UK Election Produces No Outright Winner
Britain woke up to a new political scene Friday (May 7): the first hung parliament for 36 years
No overall majority for either of the two major parties, but the opposition Conservatives won more votes and more seats.
However, for the time being, Labour Prime Minister Gordon Brown is staying put.
[Gordon Brown, British Prime Minister]:
"What we have seen are no ordinary election results. People have been talking for some time, inside and outside government, about the possibility of a hung parliament and that possibility has now become very real and pressing. The question for all the political parties now is whether a parliamentary majority can be established that seeks to reflect what you, the British people, have just told us."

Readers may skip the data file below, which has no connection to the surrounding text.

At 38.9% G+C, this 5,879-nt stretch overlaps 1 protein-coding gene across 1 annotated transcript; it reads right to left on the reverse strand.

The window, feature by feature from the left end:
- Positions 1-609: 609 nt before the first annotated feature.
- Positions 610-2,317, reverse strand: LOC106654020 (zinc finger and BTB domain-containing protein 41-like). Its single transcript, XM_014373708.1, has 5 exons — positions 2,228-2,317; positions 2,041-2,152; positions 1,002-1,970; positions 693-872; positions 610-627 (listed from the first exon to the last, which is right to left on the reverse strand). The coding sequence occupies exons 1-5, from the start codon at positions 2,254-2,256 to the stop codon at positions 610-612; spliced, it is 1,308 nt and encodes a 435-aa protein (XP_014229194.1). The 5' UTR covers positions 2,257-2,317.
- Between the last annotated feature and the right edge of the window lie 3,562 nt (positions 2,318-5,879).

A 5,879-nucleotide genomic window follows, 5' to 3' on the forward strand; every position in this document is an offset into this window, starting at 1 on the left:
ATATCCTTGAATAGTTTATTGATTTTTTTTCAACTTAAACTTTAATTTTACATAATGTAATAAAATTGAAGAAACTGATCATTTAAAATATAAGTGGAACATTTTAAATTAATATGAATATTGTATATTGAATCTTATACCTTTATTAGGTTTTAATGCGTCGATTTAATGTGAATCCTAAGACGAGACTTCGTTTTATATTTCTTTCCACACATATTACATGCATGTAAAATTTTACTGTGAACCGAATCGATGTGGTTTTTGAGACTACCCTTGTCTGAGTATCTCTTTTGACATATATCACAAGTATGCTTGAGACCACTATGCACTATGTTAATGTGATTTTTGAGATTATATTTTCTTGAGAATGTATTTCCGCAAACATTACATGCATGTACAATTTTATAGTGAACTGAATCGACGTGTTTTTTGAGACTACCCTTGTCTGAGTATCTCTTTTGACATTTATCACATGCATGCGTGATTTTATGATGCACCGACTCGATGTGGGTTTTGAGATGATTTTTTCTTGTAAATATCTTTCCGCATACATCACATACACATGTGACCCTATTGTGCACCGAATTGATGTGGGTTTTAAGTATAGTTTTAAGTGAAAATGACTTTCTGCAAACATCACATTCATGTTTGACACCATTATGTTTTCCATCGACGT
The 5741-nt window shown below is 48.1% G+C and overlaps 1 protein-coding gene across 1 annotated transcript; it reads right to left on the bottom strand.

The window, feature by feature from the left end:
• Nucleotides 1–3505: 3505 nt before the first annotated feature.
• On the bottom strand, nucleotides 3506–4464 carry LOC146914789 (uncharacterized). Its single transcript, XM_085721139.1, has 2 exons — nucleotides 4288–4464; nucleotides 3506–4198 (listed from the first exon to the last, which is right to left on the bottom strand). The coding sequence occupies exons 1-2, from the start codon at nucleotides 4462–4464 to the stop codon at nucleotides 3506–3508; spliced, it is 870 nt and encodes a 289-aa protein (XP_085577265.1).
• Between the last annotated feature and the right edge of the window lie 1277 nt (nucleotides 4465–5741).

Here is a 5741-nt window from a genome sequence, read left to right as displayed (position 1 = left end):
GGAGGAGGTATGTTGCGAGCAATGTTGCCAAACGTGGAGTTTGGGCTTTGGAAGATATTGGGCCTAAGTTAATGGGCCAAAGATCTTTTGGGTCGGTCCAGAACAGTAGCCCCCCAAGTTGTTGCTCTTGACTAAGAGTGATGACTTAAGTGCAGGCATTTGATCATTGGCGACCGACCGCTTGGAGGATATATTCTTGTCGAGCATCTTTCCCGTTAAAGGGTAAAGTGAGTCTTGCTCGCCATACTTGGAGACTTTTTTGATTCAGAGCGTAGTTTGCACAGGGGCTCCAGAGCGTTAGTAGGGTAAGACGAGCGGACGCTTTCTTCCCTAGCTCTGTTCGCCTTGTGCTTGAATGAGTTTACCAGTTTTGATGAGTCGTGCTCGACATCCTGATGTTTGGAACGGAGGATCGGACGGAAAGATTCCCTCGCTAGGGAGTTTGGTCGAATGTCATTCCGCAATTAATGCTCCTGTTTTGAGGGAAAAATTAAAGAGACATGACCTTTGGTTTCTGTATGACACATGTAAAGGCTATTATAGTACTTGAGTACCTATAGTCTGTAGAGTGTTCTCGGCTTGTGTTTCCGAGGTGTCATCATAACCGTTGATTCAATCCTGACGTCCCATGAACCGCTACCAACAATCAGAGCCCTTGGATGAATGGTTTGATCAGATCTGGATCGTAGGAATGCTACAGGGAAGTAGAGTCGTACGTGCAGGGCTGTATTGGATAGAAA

Brown needs a deal with the third-placed Liberal Democrats if Labour are to form a coalition government.
Senior Labour Minister Lord Mandelson knows talks are urgently needed.
[Peter Mandelson, Senior Labour Minister]:
"We've been given our marching orders by the public and we've now got to have those discussions."
Lib Dem leader Nick Clegg, who rose to prominence during historic TV debates, but whose star faded come results night, can still be kingmaker.
First, he'll find out what the Conservatives are offering.
[Nick Clegg, Liberal Democrat Leader]:
"It seems this morning that it's the Conservative Party that had more votes and more seats but not an absolute majority. And that is why I think it is now for the Conservative Party to prove that it is capable of seeking to govern in the national interest."
Conservative party leader David Cameron appeared keen to take the Lib Dems on board.
[David Cameron, Conservative Party Leader]:
"I want us to work together in tackling our country's big and urgent problems, the debt crisis, our deep social problems and our broken political system."
But there are many issues that split the parties, and compromises must be reached.
Labour, thirteen years in power, are not prepared to say goodbye without a fight.